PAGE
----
A hand dipping a piece of crusty bread into olive oil and balsamic vinegar by a rustic outdoor charcuterie board with fresh vegetables, meats, and cheese.

Definition of a Charcuterie Board? (Inspiring Pictures)

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Writer / Enthusiast / Meat Curer / Forager / Harvester | About Tom

For decades, immersed in studying, working, learning, and teaching in the craft of meat curing, now sharing his passion with you through eat cured meat online resource.

Charcuterie salumi board
Charcuterie Salumi Board With Garden Vegetables, Extra Virgin Olive Oil &Amp; Balsamic Dip, Fresh Sourdough Bread – Salumis And Salamis!

I wanted to share some inspiration and hopefully explain more about what is a charcuterie board. You see them around restaurants a lot. Many friends love my charcuterie boards, we put a lot of heart and soul into the ones we create.

What is the Definition of a Charcuterie Board?

The modern definition is a selection of food that offers contrasts, various textures and different colors. Consumed in a group, the focus of the charcuterie board (to help, I have a calculator for how much meat etc. per person I created) is food that that is easy to eat, finger food is the goal.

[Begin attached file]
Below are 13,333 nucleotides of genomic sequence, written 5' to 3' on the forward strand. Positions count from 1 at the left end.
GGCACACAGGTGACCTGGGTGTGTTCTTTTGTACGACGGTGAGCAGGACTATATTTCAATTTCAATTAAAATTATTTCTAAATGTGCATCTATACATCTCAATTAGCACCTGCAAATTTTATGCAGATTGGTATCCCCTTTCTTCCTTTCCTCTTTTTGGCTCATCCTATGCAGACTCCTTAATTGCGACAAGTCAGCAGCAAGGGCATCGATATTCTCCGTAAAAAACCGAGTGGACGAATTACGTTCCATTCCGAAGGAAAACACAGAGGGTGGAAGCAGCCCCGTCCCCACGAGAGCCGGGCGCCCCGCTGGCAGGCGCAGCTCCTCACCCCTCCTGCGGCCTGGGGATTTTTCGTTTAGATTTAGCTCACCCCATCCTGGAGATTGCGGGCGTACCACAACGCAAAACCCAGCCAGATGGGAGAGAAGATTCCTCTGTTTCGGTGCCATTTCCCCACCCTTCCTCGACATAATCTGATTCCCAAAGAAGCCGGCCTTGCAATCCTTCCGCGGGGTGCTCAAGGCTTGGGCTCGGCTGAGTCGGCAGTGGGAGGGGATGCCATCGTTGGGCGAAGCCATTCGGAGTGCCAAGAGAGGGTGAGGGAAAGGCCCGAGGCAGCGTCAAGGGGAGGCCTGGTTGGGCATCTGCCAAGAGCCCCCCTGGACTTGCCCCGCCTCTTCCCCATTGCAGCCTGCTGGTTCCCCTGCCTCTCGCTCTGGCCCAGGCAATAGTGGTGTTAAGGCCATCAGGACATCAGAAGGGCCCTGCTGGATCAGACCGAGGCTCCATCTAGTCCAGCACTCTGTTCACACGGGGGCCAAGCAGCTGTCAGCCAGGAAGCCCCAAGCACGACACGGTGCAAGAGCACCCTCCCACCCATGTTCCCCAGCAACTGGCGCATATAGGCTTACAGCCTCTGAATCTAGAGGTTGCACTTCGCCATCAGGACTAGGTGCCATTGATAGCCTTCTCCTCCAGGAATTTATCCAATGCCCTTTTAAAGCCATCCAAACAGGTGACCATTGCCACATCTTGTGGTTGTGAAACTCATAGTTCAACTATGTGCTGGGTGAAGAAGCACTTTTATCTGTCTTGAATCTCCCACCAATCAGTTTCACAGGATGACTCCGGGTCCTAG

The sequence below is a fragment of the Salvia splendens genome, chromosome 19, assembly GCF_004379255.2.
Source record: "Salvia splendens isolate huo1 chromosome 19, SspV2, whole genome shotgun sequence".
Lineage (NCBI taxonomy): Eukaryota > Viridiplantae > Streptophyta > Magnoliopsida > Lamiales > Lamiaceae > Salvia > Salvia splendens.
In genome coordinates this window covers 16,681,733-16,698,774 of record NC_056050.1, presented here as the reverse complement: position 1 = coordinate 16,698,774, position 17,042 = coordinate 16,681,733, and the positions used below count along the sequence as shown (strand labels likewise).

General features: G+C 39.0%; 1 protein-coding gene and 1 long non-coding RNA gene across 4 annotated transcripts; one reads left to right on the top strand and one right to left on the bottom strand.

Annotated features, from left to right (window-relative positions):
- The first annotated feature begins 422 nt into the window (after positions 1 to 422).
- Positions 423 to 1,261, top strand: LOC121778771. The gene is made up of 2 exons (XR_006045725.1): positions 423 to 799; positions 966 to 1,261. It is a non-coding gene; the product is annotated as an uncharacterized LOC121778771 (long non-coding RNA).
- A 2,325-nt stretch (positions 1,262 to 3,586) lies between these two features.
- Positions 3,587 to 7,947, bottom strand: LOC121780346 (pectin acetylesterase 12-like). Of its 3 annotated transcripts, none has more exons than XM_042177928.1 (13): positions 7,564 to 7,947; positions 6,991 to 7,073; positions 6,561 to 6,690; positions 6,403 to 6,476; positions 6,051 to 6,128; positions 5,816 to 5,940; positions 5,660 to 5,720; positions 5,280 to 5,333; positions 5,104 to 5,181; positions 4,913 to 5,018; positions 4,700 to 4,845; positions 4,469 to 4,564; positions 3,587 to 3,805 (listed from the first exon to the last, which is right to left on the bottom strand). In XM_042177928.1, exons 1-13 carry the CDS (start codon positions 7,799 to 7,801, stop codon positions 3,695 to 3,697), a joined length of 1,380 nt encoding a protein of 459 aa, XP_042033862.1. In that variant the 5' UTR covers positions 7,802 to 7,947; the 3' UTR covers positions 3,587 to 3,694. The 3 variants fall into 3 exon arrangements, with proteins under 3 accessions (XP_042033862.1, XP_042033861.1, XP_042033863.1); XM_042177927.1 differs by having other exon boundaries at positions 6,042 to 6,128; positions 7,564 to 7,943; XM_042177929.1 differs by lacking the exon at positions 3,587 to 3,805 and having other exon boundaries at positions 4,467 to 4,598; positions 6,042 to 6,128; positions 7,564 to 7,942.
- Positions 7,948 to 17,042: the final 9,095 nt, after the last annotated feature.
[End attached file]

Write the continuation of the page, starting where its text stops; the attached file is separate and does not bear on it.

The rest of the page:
This page is all about some funky ideas to inspire you and hopefully, you can come up with your own signature style or make something new to include on your board. The combinations of flavors are endless and to be honest its easy once you start!

If you would like a more in-depth post on charcuterie board creation, I wrote a full-length post here.

As a main snacking board for a group or a start to a lavish meal – The charcuterie board is a pleasure to create and an even greater pleasure to devour!

The Key To Success – Contrasts, Colors & Textures

Charcuterie board large close up
Carrot & Pumpkin Spread


 So for me, it all starts with the meat (skip if you aren’t into it) and the fruit that can match this. Contrasts of color ie. Parma ham & melon!

I literally can’t imagine a charcuterie board without meat.

Dips, rillette, pickles – can make a charcuterie board very different and diverse compared to the traditional meat and cheese platter. Offering many variations on color and texture.

The restaurants have marketed it as something more, hence charcuterie is now more than the traditional salumi board. For more about salumi, here is a write-up on salami & salumi.

Texture contrasts – soft sourdough with a crunchy crust, do I smear a delicious pesto on or possibly some of the spreadable salami that I see around now – delicious. Luckily my partner is obsessed with dutch oven perfect sourdough, she goes the extra effort to create ‘amazing bread’

Sourdough bread the best
A lot of effort, worth the reward (partners passion)

Don’t forget to see what you have at home in the pantry before going for a huge shop.